The brilliant blue waters of O'ahu's West Side serve as both shelter and playground for nai'a, Hawai'i's beloved spinner dolphins.
Following a long night of collaborating to catch lantern fish, shrimp, squid, and other deep-ocean prey, nai‘a (spinner dolphins, or Stenella longirostris) seek refuge at spots along Wai‘anae’s coastline like Mākua Bay and Pōka‘ī Bay. The sandy-bottomed bays offer more safety from predators and respite from big swells and wind.
After twice-daily journeys out to open sea to feed— once at sunset and again at midnight—nai‘a return to their beloved bays in sleep mode, brains half disengaged but still vigilant, young dolphins secure in the center of the pod. Upon awakening in the early morning hours, the dolphins celebrate their full bellies and safer surroundings with nose and tail slaps, “salmon leaps,” aerial spins, and somersaults.
"Of the 11 different species of dolphins and whales that are resident to Hawai‘i, spinner dolphins are the only ones that tend to display such strong fidelity to specific bays for resting,” says Robin Baird, a research biologist who has been observing local marine mammals for more than 20 years.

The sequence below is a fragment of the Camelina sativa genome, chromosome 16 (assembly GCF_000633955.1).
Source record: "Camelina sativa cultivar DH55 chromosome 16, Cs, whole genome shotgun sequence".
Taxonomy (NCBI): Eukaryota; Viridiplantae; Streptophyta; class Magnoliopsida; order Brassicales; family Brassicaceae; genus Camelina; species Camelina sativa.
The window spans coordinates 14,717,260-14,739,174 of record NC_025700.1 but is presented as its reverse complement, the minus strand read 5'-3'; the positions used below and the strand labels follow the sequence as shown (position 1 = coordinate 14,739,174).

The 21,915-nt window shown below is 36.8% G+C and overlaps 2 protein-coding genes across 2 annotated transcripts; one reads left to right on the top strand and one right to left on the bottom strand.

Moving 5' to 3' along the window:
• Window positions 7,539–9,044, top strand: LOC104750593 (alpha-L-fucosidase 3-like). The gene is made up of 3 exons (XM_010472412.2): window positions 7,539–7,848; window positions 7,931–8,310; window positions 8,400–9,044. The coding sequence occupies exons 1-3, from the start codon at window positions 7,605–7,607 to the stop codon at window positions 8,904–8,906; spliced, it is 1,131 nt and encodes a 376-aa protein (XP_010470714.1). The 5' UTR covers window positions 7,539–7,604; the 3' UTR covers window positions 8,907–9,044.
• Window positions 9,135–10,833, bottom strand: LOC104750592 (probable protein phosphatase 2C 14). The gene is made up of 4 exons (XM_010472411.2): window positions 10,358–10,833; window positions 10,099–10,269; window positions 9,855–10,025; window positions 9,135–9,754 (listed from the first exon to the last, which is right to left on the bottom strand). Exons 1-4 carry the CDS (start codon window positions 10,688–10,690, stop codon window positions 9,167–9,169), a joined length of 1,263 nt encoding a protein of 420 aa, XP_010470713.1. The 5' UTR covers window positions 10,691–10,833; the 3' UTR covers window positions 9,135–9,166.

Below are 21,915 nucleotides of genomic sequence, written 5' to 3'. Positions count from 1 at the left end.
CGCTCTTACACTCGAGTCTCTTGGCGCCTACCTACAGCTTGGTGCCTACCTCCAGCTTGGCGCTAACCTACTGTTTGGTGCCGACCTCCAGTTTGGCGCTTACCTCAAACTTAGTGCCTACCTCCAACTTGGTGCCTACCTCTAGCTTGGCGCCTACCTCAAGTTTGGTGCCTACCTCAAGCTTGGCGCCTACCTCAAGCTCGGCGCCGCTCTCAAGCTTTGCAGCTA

Though the motivation behind the spinning behavior of the nai‘a remains a mystery, Baird has a theory: Highquality images of the dolphins in aerial rotation almost always reveal parasitic remora fish (also referred to as “suckerfish”) on their bodies. While adults are usually effective at removing remora, juveniles struggle—and spin—more frequently.
With a population of 300 to 400, the collective of spinner dolphins that frequents O‘ahu and Maui is of a fission-fusion society. This means that spinners relaxing in one bay may head offshore together for foraging around sunset, mingle with groups from other shoreline resting spots, and then return home anew with a different set of companions.
Known for their aerial acrobatics, nai‘a have protective displays and curious social habits that offer humans a glimpse into a special world where cooperation and loyalty reign.